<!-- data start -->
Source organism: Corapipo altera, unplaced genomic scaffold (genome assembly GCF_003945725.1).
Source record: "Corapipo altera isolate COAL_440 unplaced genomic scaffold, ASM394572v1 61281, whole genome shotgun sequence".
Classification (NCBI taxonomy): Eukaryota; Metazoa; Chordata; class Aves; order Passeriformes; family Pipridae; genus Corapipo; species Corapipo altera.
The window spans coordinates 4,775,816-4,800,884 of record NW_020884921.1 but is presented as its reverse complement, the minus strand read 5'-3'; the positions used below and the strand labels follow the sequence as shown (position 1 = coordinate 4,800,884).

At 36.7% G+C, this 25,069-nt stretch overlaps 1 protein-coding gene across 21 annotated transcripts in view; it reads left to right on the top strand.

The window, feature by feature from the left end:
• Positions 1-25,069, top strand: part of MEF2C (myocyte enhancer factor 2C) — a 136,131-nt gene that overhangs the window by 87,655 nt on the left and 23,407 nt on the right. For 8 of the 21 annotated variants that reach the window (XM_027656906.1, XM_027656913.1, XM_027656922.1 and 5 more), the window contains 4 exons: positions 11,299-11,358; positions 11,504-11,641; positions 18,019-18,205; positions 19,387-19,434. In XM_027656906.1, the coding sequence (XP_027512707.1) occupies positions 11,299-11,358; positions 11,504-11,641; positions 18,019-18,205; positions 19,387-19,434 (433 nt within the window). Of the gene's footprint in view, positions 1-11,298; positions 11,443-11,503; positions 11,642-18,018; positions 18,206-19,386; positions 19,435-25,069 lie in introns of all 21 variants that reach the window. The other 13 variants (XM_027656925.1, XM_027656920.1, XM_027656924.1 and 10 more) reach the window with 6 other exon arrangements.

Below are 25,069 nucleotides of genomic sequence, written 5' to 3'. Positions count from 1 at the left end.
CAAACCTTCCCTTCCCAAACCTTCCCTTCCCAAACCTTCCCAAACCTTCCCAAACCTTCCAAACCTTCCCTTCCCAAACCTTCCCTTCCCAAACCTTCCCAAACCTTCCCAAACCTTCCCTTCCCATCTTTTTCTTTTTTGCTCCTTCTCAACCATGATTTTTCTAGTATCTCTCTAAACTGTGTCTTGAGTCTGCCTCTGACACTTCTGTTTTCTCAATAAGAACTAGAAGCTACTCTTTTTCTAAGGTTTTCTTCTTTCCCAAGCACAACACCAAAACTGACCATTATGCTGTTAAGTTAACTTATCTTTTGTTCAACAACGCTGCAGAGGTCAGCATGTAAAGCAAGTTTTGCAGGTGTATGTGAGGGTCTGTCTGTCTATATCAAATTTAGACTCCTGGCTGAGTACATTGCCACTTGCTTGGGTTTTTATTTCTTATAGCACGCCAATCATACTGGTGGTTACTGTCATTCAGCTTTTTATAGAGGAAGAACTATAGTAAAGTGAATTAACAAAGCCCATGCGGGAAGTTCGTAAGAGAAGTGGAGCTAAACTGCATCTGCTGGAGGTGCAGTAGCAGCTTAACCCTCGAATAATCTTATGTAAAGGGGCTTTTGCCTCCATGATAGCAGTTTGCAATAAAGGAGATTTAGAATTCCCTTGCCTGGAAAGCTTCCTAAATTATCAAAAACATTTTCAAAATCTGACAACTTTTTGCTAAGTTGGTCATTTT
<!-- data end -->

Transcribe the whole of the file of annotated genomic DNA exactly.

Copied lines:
Source organism: Corapipo altera, unplaced genomic scaffold (genome assembly GCF_003945725.1).
Source record: "Corapipo altera isolate COAL_440 unplaced genomic scaffold, ASM394572v1 61281, whole genome shotgun sequence".
Classification (NCBI taxonomy): Eukaryota; Metazoa; Chordata; class Aves; order Passeriformes; family Pipridae; genus Corapipo; species Corapipo altera.
The window spans coordinates 4,775,816-4,800,884 of record NW_020884921.1 but is presented as its reverse complement, the minus strand read 5'-3'; the positions used below and the strand labels follow the sequence as shown (position 1 = coordinate 4,800,884).

At 36.7% G+C, this 25,069-nt stretch overlaps 1 protein-coding gene across 21 annotated transcripts in view; it reads left to right on the top strand.

The window, feature by feature from the left end:
• Positions 1-25,069, top strand: part of MEF2C (myocyte enhancer factor 2C) — a 136,131-nt gene that overhangs the window by 87,655 nt on the left and 23,407 nt on the right. For 8 of the 21 annotated variants that reach the window (XM_027656906.1, XM_027656913.1, XM_027656922.1 and 5 more), the window contains 4 exons: positions 11,299-11,358; positions 11,504-11,641; positions 18,019-18,205; positions 19,387-19,434. In XM_027656906.1, the coding sequence (XP_027512707.1) occupies positions 11,299-11,358; positions 11,504-11,641; positions 18,019-18,205; positions 19,387-19,434 (433 nt within the window). Of the gene's footprint in view, positions 1-11,298; positions 11,443-11,503; positions 11,642-18,018; positions 18,206-19,386; positions 19,435-25,069 lie in introns of all 21 variants that reach the window. The other 13 variants (XM_027656925.1, XM_027656920.1, XM_027656924.1 and 10 more) reach the window with 6 other exon arrangements.

Below are 25,069 nucleotides of genomic sequence, written 5' to 3'. Positions count from 1 at the left end.
CAAACCTTCCCTTCCCAAACCTTCCCTTCCCAAACCTTCCCAAACCTTCCCAAACCTTCCAAACCTTCCCTTCCCAAACCTTCCCTTCCCAAACCTTCCCAAACCTTCCCAAACCTTCCCTTCCCATCTTTTTCTTTTTTGCTCCTTCTCAACCATGATTTTTCTAGTATCTCTCTAAACTGTGTCTTGAGTCTGCCTCTGACACTTCTGTTTTCTCAATAAGAACTAGAAGCTACTCTTTTTCTAAGGTTTTCTTCTTTCCCAAGCACAACACCAAAACTGACCATTATGCTGTTAAGTTAACTTATCTTTTGTTCAACAACGCTGCAGAGGTCAGCATGTAAAGCAAGTTTTGCAGGTGTATGTGAGGGTCTGTCTGTCTATATCAAATTTAGACTCCTGGCTGAGTACATTGCCACTTGCTTGGGTTTTTATTTCTTATAGCACGCCAATCATACTGGTGGTTACTGTCATTCAGCTTTTTATAGAGGAAGAACTATAGTAAAGTGAATTAACAAAGCCCATGCGGGAAGTTCGTAAGAGAAGTGGAGCTAAACTGCATCTGCTGGAGGTGCAGTAGCAGCTTAACCCTCGAATAATCTTATGTAAAGGGGCTTTTGCCTCCATGATAGCAGTTTGCAATAAAGGAGATTTAGAATTCCCTTGCCTGGAAAGCTTCCTAAATTATCAAAAACATTTTCAAAATCTGACAACTTTTTGCTAAGTTGGTCATTTT